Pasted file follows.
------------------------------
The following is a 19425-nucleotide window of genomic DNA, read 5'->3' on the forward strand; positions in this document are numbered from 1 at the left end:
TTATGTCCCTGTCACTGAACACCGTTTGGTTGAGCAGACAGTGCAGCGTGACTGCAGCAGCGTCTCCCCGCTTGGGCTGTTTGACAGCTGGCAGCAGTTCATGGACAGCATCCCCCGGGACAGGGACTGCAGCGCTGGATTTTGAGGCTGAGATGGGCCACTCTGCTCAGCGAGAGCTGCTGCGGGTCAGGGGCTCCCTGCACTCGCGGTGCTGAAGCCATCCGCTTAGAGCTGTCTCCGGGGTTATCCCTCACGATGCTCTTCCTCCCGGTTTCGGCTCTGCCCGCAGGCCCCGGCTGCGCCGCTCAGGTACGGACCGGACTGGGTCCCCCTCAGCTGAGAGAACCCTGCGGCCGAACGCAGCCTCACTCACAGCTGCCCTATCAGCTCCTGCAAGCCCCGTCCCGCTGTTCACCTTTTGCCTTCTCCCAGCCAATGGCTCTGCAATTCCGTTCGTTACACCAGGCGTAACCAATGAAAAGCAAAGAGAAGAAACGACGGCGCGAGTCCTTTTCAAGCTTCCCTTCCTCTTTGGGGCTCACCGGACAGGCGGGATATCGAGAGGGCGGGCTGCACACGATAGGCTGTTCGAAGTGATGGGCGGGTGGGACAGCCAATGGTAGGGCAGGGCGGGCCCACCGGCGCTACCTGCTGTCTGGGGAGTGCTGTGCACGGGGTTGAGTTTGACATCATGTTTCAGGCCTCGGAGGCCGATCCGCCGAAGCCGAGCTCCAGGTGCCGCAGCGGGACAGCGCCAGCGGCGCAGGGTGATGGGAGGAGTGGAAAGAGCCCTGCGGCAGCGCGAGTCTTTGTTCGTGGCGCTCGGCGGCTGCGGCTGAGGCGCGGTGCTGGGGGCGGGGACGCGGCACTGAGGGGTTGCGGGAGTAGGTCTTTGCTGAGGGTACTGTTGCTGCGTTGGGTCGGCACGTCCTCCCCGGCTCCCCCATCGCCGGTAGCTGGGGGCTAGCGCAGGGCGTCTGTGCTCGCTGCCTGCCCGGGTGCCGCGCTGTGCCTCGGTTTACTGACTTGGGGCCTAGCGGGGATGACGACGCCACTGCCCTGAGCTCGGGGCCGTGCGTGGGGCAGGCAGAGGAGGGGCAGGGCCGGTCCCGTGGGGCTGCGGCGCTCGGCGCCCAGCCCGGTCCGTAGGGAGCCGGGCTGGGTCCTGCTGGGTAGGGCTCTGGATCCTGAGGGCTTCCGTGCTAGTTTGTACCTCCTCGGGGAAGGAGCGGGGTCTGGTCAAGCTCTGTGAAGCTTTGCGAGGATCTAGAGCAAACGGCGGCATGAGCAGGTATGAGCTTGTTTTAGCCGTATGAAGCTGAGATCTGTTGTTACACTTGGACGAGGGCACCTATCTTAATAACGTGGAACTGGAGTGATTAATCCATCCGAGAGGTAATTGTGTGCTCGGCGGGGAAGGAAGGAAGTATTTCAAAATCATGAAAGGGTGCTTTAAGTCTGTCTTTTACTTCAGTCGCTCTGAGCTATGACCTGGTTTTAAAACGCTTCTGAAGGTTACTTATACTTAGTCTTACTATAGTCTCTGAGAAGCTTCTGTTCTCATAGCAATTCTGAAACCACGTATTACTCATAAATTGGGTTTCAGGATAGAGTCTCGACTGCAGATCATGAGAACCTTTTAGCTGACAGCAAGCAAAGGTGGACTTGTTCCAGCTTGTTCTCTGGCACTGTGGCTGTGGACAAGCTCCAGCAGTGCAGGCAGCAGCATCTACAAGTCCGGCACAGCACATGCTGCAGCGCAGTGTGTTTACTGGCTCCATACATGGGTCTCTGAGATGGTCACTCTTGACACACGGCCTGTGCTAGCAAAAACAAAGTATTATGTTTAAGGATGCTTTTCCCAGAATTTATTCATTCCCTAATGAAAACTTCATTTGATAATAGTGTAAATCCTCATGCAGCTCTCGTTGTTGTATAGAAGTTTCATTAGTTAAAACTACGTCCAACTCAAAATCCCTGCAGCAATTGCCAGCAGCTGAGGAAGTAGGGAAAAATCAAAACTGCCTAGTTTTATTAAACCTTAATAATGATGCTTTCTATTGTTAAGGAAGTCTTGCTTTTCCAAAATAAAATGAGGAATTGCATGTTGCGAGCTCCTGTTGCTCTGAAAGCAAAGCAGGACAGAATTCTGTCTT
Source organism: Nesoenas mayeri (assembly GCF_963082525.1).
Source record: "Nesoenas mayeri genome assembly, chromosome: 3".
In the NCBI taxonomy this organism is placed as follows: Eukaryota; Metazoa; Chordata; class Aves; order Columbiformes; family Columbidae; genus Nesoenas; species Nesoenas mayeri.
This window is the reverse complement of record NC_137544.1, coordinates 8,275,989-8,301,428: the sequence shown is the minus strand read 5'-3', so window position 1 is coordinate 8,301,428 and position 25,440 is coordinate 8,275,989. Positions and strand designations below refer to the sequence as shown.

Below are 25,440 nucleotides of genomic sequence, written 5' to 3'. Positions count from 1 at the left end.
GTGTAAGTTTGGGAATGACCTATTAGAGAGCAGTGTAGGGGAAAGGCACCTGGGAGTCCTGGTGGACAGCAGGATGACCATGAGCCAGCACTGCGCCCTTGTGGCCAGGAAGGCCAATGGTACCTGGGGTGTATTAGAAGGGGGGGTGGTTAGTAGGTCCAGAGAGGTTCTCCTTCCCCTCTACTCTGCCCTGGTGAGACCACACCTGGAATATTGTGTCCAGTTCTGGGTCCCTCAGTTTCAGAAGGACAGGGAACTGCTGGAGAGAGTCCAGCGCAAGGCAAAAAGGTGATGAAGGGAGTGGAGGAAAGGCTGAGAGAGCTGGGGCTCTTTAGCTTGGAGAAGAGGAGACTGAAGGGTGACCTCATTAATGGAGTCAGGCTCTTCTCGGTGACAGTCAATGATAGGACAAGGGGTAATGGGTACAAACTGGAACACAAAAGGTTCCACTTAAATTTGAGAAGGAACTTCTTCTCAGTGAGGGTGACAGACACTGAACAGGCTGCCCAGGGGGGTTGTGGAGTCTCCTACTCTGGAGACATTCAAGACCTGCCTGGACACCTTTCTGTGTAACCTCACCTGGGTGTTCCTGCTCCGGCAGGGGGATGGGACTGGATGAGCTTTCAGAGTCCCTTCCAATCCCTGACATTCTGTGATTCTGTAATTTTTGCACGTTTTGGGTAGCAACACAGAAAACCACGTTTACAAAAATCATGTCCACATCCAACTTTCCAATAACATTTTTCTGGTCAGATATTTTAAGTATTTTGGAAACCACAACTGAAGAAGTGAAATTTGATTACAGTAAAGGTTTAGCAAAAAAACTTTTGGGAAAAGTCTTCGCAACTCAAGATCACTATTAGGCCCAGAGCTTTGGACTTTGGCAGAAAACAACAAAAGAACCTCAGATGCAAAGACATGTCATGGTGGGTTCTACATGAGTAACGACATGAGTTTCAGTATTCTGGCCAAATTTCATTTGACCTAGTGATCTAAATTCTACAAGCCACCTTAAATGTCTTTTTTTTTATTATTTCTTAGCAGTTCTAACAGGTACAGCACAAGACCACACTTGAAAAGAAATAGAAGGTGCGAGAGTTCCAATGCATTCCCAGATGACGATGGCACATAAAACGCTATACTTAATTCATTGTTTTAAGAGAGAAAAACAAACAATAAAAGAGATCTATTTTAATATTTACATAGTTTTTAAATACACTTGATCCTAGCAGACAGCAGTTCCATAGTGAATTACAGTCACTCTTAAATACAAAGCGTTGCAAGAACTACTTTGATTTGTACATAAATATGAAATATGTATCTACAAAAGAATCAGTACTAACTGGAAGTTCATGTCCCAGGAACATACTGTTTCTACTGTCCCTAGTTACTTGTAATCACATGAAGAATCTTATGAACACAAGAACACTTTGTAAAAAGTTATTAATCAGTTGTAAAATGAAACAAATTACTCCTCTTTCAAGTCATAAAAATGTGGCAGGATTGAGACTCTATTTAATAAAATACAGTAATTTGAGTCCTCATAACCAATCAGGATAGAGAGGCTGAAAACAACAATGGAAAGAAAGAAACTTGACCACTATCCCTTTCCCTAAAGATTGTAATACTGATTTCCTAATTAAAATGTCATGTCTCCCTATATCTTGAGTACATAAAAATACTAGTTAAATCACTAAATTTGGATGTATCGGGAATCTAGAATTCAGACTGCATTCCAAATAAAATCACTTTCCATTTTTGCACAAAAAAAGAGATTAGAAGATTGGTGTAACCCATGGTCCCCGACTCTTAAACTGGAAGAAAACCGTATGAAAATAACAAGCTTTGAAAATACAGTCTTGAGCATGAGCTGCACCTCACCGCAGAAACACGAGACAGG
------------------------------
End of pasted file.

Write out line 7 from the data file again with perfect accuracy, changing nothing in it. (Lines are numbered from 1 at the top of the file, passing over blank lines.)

Below are 25,440 nucleotides of genomic sequence, written 5' to 3'. Positions count from 1 at the left end.